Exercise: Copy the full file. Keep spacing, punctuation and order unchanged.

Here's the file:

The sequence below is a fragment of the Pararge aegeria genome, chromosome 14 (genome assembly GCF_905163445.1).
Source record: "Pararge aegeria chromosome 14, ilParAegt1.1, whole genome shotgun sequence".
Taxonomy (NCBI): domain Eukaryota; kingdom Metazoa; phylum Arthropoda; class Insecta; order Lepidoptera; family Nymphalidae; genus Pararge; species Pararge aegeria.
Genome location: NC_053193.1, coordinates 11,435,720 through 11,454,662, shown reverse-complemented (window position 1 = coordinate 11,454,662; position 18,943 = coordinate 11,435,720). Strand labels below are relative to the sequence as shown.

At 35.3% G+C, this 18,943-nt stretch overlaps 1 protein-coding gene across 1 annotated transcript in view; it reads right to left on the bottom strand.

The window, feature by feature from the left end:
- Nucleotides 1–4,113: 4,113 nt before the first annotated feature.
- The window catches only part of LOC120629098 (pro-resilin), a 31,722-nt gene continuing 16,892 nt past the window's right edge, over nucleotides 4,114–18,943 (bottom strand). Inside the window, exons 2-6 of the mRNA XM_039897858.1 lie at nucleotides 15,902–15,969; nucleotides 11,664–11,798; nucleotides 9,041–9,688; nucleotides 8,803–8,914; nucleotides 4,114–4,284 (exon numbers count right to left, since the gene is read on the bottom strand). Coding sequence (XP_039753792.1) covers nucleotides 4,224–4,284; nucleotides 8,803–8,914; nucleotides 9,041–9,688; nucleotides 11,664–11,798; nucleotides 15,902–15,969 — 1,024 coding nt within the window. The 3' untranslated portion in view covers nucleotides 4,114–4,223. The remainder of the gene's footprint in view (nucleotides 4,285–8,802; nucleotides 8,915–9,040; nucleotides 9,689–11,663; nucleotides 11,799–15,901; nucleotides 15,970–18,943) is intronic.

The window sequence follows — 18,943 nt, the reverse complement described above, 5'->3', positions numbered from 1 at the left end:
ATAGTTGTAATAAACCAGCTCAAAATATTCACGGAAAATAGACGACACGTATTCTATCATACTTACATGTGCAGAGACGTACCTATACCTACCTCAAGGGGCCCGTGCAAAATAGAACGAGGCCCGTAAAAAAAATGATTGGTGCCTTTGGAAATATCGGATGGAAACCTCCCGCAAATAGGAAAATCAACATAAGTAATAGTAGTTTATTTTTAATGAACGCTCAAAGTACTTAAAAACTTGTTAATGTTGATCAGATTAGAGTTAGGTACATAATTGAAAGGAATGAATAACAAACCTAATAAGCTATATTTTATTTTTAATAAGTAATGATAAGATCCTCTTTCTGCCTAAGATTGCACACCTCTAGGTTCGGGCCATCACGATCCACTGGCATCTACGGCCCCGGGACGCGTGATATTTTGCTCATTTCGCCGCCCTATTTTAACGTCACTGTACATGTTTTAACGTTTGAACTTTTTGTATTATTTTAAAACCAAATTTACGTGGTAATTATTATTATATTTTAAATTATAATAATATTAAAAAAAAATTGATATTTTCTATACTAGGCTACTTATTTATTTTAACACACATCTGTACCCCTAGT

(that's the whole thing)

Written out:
The sequence below is a fragment of the Pararge aegeria genome, chromosome 14 (genome assembly GCF_905163445.1).
Source record: "Pararge aegeria chromosome 14, ilParAegt1.1, whole genome shotgun sequence".
Taxonomy (NCBI): domain Eukaryota; kingdom Metazoa; phylum Arthropoda; class Insecta; order Lepidoptera; family Nymphalidae; genus Pararge; species Pararge aegeria.
Genome location: NC_053193.1, coordinates 11,435,720 through 11,454,662, shown reverse-complemented (window position 1 = coordinate 11,454,662; position 18,943 = coordinate 11,435,720). Strand labels below are relative to the sequence as shown.

At 35.3% G+C, this 18,943-nt stretch overlaps 1 protein-coding gene across 1 annotated transcript in view; it reads right to left on the bottom strand.

The window, feature by feature from the left end:
- Nucleotides 1–4,113: 4,113 nt before the first annotated feature.
- The window catches only part of LOC120629098 (pro-resilin), a 31,722-nt gene continuing 16,892 nt past the window's right edge, over nucleotides 4,114–18,943 (bottom strand). Inside the window, exons 2-6 of the mRNA XM_039897858.1 lie at nucleotides 15,902–15,969; nucleotides 11,664–11,798; nucleotides 9,041–9,688; nucleotides 8,803–8,914; nucleotides 4,114–4,284 (exon numbers count right to left, since the gene is read on the bottom strand). Coding sequence (XP_039753792.1) covers nucleotides 4,224–4,284; nucleotides 8,803–8,914; nucleotides 9,041–9,688; nucleotides 11,664–11,798; nucleotides 15,902–15,969 — 1,024 coding nt within the window. The 3' untranslated portion in view covers nucleotides 4,114–4,223. The remainder of the gene's footprint in view (nucleotides 4,285–8,802; nucleotides 8,915–9,040; nucleotides 9,689–11,663; nucleotides 11,799–15,901; nucleotides 15,970–18,943) is intronic.

The window sequence follows — 18,943 nt, the reverse complement described above, 5'->3', positions numbered from 1 at the left end:
ATAGTTGTAATAAACCAGCTCAAAATATTCACGGAAAATAGACGACACGTATTCTATCATACTTACATGTGCAGAGACGTACCTATACCTACCTCAAGGGGCCCGTGCAAAATAGAACGAGGCCCGTAAAAAAAATGATTGGTGCCTTTGGAAATATCGGATGGAAACCTCCCGCAAATAGGAAAATCAACATAAGTAATAGTAGTTTATTTTTAATGAACGCTCAAAGTACTTAAAAACTTGTTAATGTTGATCAGATTAGAGTTAGGTACATAATTGAAAGGAATGAATAACAAACCTAATAAGCTATATTTTATTTTTAATAAGTAATGATAAGATCCTCTTTCTGCCTAAGATTGCACACCTCTAGGTTCGGGCCATCACGATCCACTGGCATCTACGGCCCCGGGACGCGTGATATTTTGCTCATTTCGCCGCCCTATTTTAACGTCACTGTACATGTTTTAACGTTTGAACTTTTTGTATTATTTTAAAACCAAATTTACGTGGTAATTATTATTATATTTTAAATTATAATAATATTAAAAAAAAATTGATATTTTCTATACTAGGCTACTTATTTATTTTAACACACATCTGTACCCCTAGT